(1) Cathedral of St. Teresa, Lincoln; (2) Episcopal residence, Lincoln; (3) St. Thomas' Orphanage, Lincoln; (4) The Bonacum Institute, to be erected at Lincoln; (5) Very Rev. M. A. Shine, Priest-Historian; (6) Sacred Heart Church, Shelby, Polk Co., Nebraska; (7) St. Mary Magdalene's Church, Omaha; (0) St. Mary's Church, Grand Island; (5) Rev. Nicholas Wegener, Vice-Chancellor of Omaha Diocese; (10) Rev. Jos. H. Ostdick. School Director for the Diocese of Omaha; (11) Very Rev. James Stenson, V. G. of The Omaha Diocese; (12) Good Shepherd Convent, Fortieth and Jackson, Omaha; (13) Rev. M. Gluba, pastor of St. Francis of Assissi Church, South Omaha.
John Creighton, Benefactor
of St. Bonaventure's
occasionally visited Ft. Kearney and Cottonwood Springs, south of the Platte river. Fr. Emmanuel Hartig, O. S. B., of Nebraska City, was the first priest to attend the Catholics at Lincoln. On August 18, 1861, he baptized in the Salt Creek vicinity, Catherine McDonald and Mary Dee. In 1863, Fr. Fourmont was stationed at Rulo, where he tried to erect a basilica, but when the same was up to the watertable, he could not pay the workmen and was dismissed by the Bishop and soon after returned to France. In fall, 1863, Fr. John Daxacher was stationed at Plattsmouth in charge of the neighboring missions. Fr. Kelly succeeded Fr. Fourmont at Rulo and erected a frame church. In April, 1867, Fr. Fred Uhing took up his residence at Arago. In 1868, Fr. Lonergan, of Fremont, established missions at Mead and Sand Creek in Saunders county.
About twenty years before Lincoln was chosen as the site for the new capitol of Nebraska Territory, the vicinity began to be settled and the number of settlers increased every year. Among them were the following Catholics: James Moran, John Dee, Michael Shea, Daniel Harrington, Patrick Harrington, Michael McDonald, Jere Dee, Edward Galvin and Denis Dowd, Austin Riley and Robert McDivitt. When the site for the capitol had been chosen, many flocked thither, also Catholics.
In March, 1865, Mr. James Moran of Salt Creek (Havelock), rode on horseback fifty miles to Omaha, and again fifty miles to Nebraska City, to get a priest for his sick wife, and Fr. Emmanuel Hartig came along on horseback, as there were no railroads in those days. Mass was said next day at Mr. Moran's home and all Catholics within a radius of many miles were notified and those, who were able, attended. A son of Mr. Moran was baptized on this occasion. It is also claimed that Fathers Cannon, Wm. Kelly, etc., visited from Omaha and said Mass. Henceforth Father Hartig came about twice a year and celebrated the Holy Mass at the house of Mrs. Bliss (Ashland), Denis Dowd, John Dee, R. McDivitt, Harrington Bros. and other pioneers.
ERECTION OF A CATHOLIC CHURCH AT LINCOLN
In 1867 Governor Butler called Fr. Hartig to Lincoln and let him choose three lots (7, 8 and 9 in block 63), at the corner of Thirteenth and M Streets. The first Mass in Lincoln proper, for the Catholics working on the basement of the capitol, was said at the house of John Daly, a blacksmith. His home was near the corner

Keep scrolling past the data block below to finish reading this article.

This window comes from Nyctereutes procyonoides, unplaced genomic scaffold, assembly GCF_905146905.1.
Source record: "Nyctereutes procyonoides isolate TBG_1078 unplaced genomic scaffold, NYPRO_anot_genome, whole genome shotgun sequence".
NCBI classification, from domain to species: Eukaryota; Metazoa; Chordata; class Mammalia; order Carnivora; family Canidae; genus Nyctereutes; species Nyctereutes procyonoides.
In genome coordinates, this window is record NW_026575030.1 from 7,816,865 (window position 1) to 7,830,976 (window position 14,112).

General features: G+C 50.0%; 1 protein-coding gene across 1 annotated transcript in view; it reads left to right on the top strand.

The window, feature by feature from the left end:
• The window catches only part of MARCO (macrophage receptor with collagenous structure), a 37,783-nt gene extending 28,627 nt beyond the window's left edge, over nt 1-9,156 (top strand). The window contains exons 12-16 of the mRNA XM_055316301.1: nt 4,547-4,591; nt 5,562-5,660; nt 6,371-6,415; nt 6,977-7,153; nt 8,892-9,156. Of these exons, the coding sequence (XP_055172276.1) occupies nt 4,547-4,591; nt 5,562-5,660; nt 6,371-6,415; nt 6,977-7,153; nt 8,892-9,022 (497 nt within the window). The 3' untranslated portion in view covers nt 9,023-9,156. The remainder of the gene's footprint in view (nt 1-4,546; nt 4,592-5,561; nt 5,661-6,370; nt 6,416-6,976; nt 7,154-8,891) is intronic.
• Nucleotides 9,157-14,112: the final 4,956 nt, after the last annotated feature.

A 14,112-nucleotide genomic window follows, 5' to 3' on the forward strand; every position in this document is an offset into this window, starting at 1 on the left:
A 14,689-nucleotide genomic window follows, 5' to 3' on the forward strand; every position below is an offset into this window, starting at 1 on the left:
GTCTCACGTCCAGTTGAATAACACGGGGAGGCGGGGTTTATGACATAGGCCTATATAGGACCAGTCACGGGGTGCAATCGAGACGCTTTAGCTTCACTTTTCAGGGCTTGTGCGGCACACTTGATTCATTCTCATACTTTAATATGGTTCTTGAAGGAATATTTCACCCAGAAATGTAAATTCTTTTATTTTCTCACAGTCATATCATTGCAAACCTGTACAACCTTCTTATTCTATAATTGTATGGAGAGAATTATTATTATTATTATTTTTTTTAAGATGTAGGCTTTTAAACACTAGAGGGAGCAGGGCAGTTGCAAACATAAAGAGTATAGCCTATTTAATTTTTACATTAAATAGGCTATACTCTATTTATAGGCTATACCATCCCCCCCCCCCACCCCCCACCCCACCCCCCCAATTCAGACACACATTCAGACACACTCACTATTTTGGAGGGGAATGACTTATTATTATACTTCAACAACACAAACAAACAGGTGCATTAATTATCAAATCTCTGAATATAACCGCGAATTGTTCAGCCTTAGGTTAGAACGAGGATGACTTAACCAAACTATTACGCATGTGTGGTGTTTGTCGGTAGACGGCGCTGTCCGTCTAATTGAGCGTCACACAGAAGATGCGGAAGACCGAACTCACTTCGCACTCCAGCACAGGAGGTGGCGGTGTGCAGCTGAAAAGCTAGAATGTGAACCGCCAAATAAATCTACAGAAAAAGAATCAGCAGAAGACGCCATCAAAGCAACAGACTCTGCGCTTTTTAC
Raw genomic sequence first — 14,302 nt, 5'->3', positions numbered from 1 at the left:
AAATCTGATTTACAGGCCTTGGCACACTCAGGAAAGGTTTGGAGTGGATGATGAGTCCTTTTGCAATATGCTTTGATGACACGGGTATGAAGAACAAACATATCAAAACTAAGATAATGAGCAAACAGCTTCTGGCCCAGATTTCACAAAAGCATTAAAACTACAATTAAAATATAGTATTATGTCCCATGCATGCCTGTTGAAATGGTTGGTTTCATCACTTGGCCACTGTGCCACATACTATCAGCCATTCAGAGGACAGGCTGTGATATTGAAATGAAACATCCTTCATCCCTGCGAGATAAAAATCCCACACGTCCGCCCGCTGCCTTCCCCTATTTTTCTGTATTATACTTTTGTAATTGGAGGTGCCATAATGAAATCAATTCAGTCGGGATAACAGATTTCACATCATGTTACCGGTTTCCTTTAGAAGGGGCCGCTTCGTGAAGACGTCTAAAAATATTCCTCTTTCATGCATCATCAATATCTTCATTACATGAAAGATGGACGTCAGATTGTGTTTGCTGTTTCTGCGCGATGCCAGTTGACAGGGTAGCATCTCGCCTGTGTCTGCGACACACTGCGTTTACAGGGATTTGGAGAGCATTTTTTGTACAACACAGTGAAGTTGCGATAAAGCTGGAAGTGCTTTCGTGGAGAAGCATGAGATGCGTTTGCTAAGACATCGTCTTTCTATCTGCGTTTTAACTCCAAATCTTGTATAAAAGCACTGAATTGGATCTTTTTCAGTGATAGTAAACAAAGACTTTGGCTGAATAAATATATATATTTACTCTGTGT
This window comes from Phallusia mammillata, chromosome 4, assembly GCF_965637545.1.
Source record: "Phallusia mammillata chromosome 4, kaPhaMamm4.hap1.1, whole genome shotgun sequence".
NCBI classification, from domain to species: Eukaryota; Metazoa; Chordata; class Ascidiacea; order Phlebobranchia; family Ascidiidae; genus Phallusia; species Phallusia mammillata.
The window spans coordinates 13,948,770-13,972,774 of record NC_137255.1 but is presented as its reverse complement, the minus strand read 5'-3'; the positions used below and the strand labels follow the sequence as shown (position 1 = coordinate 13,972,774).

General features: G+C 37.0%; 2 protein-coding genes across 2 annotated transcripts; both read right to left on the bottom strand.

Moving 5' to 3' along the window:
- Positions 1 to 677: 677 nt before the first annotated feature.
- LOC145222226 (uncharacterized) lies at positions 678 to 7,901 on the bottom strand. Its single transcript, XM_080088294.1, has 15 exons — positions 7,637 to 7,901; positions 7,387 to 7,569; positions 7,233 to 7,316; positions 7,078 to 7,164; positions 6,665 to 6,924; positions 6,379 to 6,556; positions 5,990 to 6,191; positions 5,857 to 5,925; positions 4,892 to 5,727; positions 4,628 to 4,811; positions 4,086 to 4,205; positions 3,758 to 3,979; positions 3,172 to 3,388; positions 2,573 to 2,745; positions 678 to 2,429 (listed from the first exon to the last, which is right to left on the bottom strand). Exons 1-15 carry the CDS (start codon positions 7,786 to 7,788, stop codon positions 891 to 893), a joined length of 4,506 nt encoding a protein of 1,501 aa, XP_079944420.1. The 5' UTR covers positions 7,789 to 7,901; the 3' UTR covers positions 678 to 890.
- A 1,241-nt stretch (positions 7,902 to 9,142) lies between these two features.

of Ninth and S Streets. When funds were on hand, Messrs. James Moran of Salt Creek and Thomas Malloy of Lincoln were appointed a building committee. The lumber was hauled from Nebraska City by ox-teams. The frame church cost about $1,000. Fr. Emmanuel attended Lincoln about once a month until August, 1868. His successors at Lincoln were Fr. Permine Koumly, O. S. B., till February, 1869, and Rev. Michael Hofmayer, O. S. B., who was the first resident pastor and opened the first church register at the capitol city. He also enlarged the church by thirty feet.
REV. EMMANUEL HARTIG,
O. S. B. FAMOUS PIONEER PRIEST
Rev. Emmanuel Hartig, O. S. B., was a native of Inchenhofen, Bavaria. His birth occurred on May 1, 1830. His parents were the well-to-do Thomas and Afra Hartig. He received his collegiate training at Munich, came to the United States in September, 1855, continued his studies at St. Vincent's Abbey, Latrobe, Pennsylvania, and since January 6, 1858, at Atchison, Kansas. The Rt. Rev. Vicar Apostolic J. B. Miege raised him to the dignity of the priesthood September 21, 1860. He taught at St. Vincent's College, Atchison, and attended several outlying missions. In July, 1861, he was sent by his prior, the Rev. Augustine Wirth, to Nebraska City, Nebraska, to complete St. Benedict's church (the second brick church in Nebraska), which he did, working like a carpenter, etc. This church had been begun by the Rev. Phillip Vogg, O. S. B., in 1860, and the cornerstone had been laid by Bishop O'Gorman in September of the same year. Besides attending Nebraska City, Fr. Hartig had the care of all the Catholics of Nebraska living south of the Platte river. His many long and wearisome missionary trips he made on horseback in all kinds of weather. From August 5, 1861-December 1, 1861, he visited Plattsmouth, Bellevue, Peru, Salt Creek (now Havelock), Yankee Creek (Johnson County), Turkey Creek (now Steinauer), Forest City (now Gretna), Rulo and Brownville. He continued to visit these places occasionally or also (as they sprang up) Arago, Aspinwall, Auburn, Douglas, Ellwood, Palmyra and Tecumseh, besides making many missionary trips into Iowa, Missouri and Kansas. His breviary once saved "the black gown" from death at the hands of howling Indians. He was arrested as a spy first by Federal soldiers and then by Confederates, but freed, when they found him to be a missionary priest. In 1867 he selected three lots in Lincoln (on the corner of 13th and M Streets. On these donated lots a church 30x50 feet was erected. During its construction Fr. Emmanuel.. celebrated Mass in the home of John Daly, which stood on the present site of the Union Depot. In 1869 Lincoln received a resident pastor. He also built churches in Plattsmouth, 1864; Tecumseh, 1870; Palmyra, 1874; Watson, Missouri, 1878; and Straub's settlement, 1885. From 1875 to 1881 Fr. Emmanuel Hartig labored at Seneca, Kansas. He returned to Nebraska City in 1885 and remained until August, 1908, when he retired. Bishop Bonacum, in recognition of his great services, had appointed him Vicar General of the diocese and Dean of Nebraska City.